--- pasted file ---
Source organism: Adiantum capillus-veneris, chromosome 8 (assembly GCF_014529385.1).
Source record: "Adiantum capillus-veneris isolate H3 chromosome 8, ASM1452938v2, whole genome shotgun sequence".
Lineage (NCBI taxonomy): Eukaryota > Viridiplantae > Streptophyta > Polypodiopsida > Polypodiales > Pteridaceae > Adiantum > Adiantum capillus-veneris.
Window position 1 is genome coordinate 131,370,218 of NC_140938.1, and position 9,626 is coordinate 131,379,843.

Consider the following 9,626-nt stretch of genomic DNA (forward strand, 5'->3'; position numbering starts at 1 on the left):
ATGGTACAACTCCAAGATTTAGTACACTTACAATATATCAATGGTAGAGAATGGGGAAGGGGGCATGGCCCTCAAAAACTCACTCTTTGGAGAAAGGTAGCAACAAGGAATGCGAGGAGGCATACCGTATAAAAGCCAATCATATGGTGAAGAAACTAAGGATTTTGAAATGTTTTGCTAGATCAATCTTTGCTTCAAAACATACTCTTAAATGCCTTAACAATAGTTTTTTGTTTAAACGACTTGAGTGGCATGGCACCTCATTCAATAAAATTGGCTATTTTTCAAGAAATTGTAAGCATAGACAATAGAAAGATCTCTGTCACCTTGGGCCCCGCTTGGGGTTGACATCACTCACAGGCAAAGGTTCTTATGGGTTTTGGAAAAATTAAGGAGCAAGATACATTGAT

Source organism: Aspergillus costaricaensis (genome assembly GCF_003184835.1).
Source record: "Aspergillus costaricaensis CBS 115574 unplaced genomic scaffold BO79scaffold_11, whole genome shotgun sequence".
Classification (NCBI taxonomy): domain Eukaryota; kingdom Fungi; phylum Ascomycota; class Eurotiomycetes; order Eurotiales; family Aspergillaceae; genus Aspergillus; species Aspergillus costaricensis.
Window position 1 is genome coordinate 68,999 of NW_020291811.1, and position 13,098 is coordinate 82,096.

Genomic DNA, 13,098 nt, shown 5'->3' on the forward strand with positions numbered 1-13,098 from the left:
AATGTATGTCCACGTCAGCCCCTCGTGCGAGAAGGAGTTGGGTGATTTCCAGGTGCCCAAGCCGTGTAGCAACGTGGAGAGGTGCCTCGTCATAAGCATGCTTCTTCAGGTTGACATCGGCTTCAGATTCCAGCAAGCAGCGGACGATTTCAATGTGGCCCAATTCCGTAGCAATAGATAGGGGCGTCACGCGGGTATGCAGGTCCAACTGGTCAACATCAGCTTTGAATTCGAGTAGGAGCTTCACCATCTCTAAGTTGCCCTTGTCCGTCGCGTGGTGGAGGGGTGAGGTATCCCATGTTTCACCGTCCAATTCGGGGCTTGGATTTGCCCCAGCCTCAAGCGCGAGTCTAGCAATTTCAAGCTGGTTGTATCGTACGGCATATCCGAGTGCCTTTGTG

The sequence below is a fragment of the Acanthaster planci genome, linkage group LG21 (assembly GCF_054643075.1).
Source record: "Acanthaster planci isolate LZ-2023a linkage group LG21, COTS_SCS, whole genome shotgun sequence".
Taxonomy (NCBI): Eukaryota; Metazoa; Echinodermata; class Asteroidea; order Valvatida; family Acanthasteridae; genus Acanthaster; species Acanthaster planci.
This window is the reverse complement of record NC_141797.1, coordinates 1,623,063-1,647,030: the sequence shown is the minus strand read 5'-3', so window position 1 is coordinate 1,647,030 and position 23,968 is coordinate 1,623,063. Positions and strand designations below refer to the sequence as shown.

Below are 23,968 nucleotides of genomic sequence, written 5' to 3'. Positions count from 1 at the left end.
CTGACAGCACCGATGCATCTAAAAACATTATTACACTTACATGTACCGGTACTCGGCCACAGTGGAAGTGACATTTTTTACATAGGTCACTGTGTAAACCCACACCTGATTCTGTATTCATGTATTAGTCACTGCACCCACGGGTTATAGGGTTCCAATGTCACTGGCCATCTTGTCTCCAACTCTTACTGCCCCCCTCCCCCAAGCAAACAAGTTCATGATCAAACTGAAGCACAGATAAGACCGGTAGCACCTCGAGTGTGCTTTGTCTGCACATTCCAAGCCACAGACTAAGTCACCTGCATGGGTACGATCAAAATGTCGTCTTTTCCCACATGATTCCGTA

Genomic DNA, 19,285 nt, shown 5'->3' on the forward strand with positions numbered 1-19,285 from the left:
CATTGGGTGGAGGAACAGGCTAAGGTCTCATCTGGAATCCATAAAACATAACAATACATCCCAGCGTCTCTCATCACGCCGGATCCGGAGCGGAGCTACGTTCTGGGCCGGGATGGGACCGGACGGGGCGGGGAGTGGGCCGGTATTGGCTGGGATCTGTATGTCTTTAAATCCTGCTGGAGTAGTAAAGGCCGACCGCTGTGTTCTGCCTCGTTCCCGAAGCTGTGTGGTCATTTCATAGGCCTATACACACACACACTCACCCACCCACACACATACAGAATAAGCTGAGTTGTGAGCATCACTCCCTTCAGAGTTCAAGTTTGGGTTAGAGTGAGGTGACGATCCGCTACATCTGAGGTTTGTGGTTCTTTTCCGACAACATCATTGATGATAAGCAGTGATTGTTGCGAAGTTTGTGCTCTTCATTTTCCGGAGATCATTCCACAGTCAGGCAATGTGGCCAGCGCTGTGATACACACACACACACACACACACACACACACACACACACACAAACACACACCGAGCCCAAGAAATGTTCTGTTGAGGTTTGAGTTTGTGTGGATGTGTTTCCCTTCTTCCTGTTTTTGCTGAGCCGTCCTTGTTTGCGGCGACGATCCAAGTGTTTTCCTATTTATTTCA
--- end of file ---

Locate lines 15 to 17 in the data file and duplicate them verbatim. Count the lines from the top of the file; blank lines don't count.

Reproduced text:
Taxonomy (NCBI): Eukaryota; Metazoa; Echinodermata; class Asteroidea; order Valvatida; family Acanthasteridae; genus Acanthaster; species Acanthaster planci.
This window is the reverse complement of record NC_141797.1, coordinates 1,623,063-1,647,030: the sequence shown is the minus strand read 5'-3', so window position 1 is coordinate 1,647,030 and position 23,968 is coordinate 1,623,063. Positions and strand designations below refer to the sequence as shown.

Below are 23,968 nucleotides of genomic sequence, written 5' to 3'. Positions count from 1 at the left end.